Synopsitized for your protection

A notice at Cathy’s Comps and Calls motivated me to apply at the Speculative Literature Foundation (Motto: “We’re as surprised as you are.”) for the 2021 SLF Older Writers Grant – which, being substantially over 50 and arguably a writer, I was pleased to hear about. It was a good reason to revisit my biography spiel and hone the blurb for Elbert, appended below as evidence of willingness to self-promote. Today’s featured image is the source for Paul Trif’s portrayal of Elbert Harrison on the book cover. Yes, I was a little younger then, and my hair was not black.

John G. Dyer

Born February 16, 1950 in Chickamauga, Georgia, I moved to the Philippines in 1956 when my stepfather took an engineering assignment with a power utility. I attended grades 1-12 at an international school and, in 1968, returned to the United States for college. A computer scientist, I’m a founder of an IBM-affiliated software company.

An avid reader of science fiction since age eleven, I’ve brought a lifelong interest in engineering and technology to three SF novels and an adventure/love story — The Illusion of Gravity, Quantum Soul, Resilient and Silken Thread, on Amazon, bearing common themes that, a) success flows from constructive choices, b) nobility is demonstrated through courage, compassion and sacrifice, and c) whatever one wants, he must show up to get it — to wit, life’s lessons, self-evident but worth reciting.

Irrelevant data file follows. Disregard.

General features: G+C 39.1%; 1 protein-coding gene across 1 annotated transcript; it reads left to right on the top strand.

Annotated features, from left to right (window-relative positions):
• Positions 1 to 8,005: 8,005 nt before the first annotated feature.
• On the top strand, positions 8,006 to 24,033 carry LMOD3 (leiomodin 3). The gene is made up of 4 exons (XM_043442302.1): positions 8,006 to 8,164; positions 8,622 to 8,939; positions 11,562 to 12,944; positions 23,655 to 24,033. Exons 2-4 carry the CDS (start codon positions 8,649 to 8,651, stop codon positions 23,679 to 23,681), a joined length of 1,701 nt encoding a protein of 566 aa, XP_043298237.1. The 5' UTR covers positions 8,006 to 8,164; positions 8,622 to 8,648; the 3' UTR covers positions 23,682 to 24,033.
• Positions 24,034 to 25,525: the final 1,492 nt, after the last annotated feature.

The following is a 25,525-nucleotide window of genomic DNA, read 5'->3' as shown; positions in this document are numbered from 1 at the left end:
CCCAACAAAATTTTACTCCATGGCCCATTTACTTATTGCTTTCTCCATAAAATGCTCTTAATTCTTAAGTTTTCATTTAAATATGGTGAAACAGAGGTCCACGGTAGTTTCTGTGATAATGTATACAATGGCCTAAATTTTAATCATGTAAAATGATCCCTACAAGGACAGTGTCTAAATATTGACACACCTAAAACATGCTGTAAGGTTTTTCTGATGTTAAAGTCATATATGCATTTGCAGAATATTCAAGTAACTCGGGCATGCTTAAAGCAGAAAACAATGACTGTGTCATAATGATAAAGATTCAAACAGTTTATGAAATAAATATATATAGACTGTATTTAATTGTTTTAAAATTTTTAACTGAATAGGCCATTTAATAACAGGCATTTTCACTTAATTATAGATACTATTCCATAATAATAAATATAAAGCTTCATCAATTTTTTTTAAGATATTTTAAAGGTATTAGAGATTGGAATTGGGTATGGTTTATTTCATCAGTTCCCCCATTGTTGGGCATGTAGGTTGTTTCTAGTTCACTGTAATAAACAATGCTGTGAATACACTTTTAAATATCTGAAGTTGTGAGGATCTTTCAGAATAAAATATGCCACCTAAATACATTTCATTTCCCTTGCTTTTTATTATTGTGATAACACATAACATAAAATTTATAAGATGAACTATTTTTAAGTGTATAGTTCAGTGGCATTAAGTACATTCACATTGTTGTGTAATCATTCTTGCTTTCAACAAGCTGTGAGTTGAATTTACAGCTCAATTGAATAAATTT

My goals as a writer of SF include the promotion of authenticity in story, landscape and character development. In Resilient, protagonist Sattva Pala is introduced as a disembodied soul brought across a dimensional boundary into a quantum vessel in the Physicality, raised from nascence in the Virtuality (the Matrix, if you will) under a cloud of presumption she’s an angel sent by the Gods — fantastic elements tempered by the mundane tale of a complicated young woman with a confusing life who, despite her many virtues, can be impulsive, mean-spirited and disagreeable.

In The Illusion of Gravity, a manufacturing executive has an opportunity to participate in the development of anti-gravity, but lies about the project in order to get it past his boss — a decision that makes sense if one understands how unimaginative senior management can be.

Science Fiction is blessed with a rich lexicon of tropes and devices — time-honored and, in many cases, shopworn. It is within this framework that I’m staking out my own territory, aspiring to produce literary science fiction wherein story, rather than ray guns and rocket ships, is in charge of the narrative.

Elbert is work-in-process, 94,000 words.


In 1928 South Dakota, a furry citizen of another planet enlists the aid of an elderly human physician to ensure her soon-to-be-born son will someday be able to claim American citizenship. For Doctor Elbert Holland Harrison, the event unveils 25,000 years of Anye influence, an unrecognized family at arm’s length, a means to be treated for old age, an opportunity for a new life.

But the Great Depression looms on the horizon with the Dust Bowl catastrophe close on its heels — together, a one-two punch threatening a commerce engine that feeds two-thirds of Jivada’s population, its collapse potentially leading to an invasion of Earth.

And Elbert is about to find himself in the middle of it.

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